What none of us understood at the time was that Beckett's guides were probably creating card prices just as much as they were reporting them. When Beckett sued a competitor over copyright infringement in 1979, claiming that the rival had stolen his data, the judge noted that because Beckett's guides were "regarded as the authority in the field, it is entirely possible that the prices in [his] publication not only reflect market prices, but in fact can determine market prices."
By the '80s, baseball card values were rising beyond the average hobbyist's means. As prices continued to climb, baseball cards were touted as a legitimate investment alternative to stocks, with the Wall Street Journal referring to them as sound "inflation hedges" and "nostalgia futures." Newspapers started running feature stories with headlines such as "Turning Cardboard Into Cash" (the Washington Post), "A Grand Slam Profit May Be in the Cards" (the New York Times), and "Cards Put Gold, Stocks to Shame as Investment" (the Orange County Register). A hobby bulletin called the Ball Street Journal, claiming entrée to a network of scouts and coaches, promised collectors "insider scouting information" that would help them invest in the cards of rising big-league prospects. Collectors bought bundles of rookie cards as a way to gamble legally on a player's future.
Unfortunately for investors, each one of those cards was being printed in astronomical numbers. The card companies were shrewd enough never to disclose how many cards they were actually producing, but even conservative estimates put the number well into the billions. One trade magazine estimated the tally at 81 billion trading cards per year in the late '80s and early '90s, or more than 300 cards for every American annually.
Precious few collectors seemed to ponder the possibility that baseball cards could depreciate. As the number of card shops in the United States ballooned to 10,000, dealers filled their storage rooms with unopened cases of 1988 Donruss as if they were Treasury bills or bearer bonds. Shops were regularly burglarized, their stocks of cards taken as loot. In early 1990, a card dealer was found bludgeoned to death behind the display case in his shop in San Luis Obispo, Calif., with $10,000 worth of cards missing. A few weeks later, Bob Engel, a respected National League umpire, was arrested for allegedly stealing more than 4,180 Score baseball cards, worth $143.98, from a Target store in Bakersfield, Calif., and attempting to steal another 50 packs from a Costco.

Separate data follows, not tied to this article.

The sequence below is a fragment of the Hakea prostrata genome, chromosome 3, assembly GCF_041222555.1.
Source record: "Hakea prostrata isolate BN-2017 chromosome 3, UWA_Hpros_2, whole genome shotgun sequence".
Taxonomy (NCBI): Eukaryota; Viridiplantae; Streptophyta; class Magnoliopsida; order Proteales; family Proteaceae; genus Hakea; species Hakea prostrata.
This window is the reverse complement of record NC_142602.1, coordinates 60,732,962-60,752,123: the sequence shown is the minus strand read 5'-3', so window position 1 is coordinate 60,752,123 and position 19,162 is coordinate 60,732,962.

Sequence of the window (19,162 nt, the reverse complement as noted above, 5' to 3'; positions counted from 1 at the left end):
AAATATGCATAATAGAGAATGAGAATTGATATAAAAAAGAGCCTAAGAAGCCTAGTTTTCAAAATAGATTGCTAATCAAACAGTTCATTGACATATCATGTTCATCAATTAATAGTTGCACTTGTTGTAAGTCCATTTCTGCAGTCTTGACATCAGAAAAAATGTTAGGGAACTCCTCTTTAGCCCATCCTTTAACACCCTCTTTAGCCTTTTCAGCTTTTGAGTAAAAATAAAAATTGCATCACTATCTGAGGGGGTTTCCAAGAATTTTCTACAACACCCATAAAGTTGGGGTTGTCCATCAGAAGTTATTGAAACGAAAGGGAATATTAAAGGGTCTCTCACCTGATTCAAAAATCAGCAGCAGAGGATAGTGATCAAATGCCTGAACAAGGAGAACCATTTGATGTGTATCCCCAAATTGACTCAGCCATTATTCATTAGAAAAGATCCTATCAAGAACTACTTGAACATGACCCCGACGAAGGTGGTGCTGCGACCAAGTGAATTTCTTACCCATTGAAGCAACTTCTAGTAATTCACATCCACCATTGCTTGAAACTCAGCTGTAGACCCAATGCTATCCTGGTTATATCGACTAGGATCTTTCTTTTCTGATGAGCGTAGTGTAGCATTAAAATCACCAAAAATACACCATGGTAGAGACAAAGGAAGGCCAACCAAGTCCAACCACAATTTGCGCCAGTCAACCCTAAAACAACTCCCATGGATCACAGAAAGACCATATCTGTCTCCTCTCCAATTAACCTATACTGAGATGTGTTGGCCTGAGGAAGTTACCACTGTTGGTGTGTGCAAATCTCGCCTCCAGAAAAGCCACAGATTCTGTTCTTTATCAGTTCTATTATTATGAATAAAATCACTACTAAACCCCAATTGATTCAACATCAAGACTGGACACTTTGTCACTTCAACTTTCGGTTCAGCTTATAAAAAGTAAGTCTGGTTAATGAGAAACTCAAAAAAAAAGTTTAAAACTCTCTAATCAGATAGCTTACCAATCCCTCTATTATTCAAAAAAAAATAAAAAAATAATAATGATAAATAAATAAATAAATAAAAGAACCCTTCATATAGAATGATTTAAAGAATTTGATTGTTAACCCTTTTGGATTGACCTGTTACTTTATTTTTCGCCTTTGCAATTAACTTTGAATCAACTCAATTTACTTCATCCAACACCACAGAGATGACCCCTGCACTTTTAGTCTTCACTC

For those disturbed by such unseemly tales, the hobby of card collecting had begun to resemble baseball itself: an American institution that appeared to have strayed from its noble and innocent beginnings. Never mind that baseball cards, much like the game, had always been big business and always been a revenue machine. There had been nothing particularly wholesome about using baseball cards to shill cigarettes to grown-ups and children alike 100 years earlier. As Lew Lipset, an outspoken baseball card auctioneer, wrote in an issue of his Old Judge Newsletter in 1990: "Try to make a living in this hobby and you'll learn about … deceit, unfair business practices, the lack of truth in advertising, price manipulation, collusion, restraint of trade, insider trading, patronage, extortion, payoffs and bribes, graft, plagiarism and, last but not least, hype."
In 1989, the Upper Deck Co. would transform the industry with flashy, high-priced cards aimed at investment-minded collectors. As the sales of new sports cards swelled to more than $1 billion a year, children began to flee the hobby, turned off by the pricey packs and confounding number of sets. The baseball strike of 1994 ushered in an industrywide hangover that still hasn't ended. Revenues from new sports cards have fallen to around $200 million a year, roughly one-seventh of what they were at their peak. While vintage cards like the T206 Honus Wagner and the 1952 Topps Mickey Mantle have continued to soar in value, baseball card's boom times produced no such valuable merchandise. Those 1988 Donruss cards, once considered a savvy investment, can now be bought in bulk for around 1 cent apiece.
This piece was taken from Mint Condition© 2010 by Dave Jamieson and is published with the permission of the publisher, Atlantic Monthly Press, an imprint of Grove/Atlantic, Inc.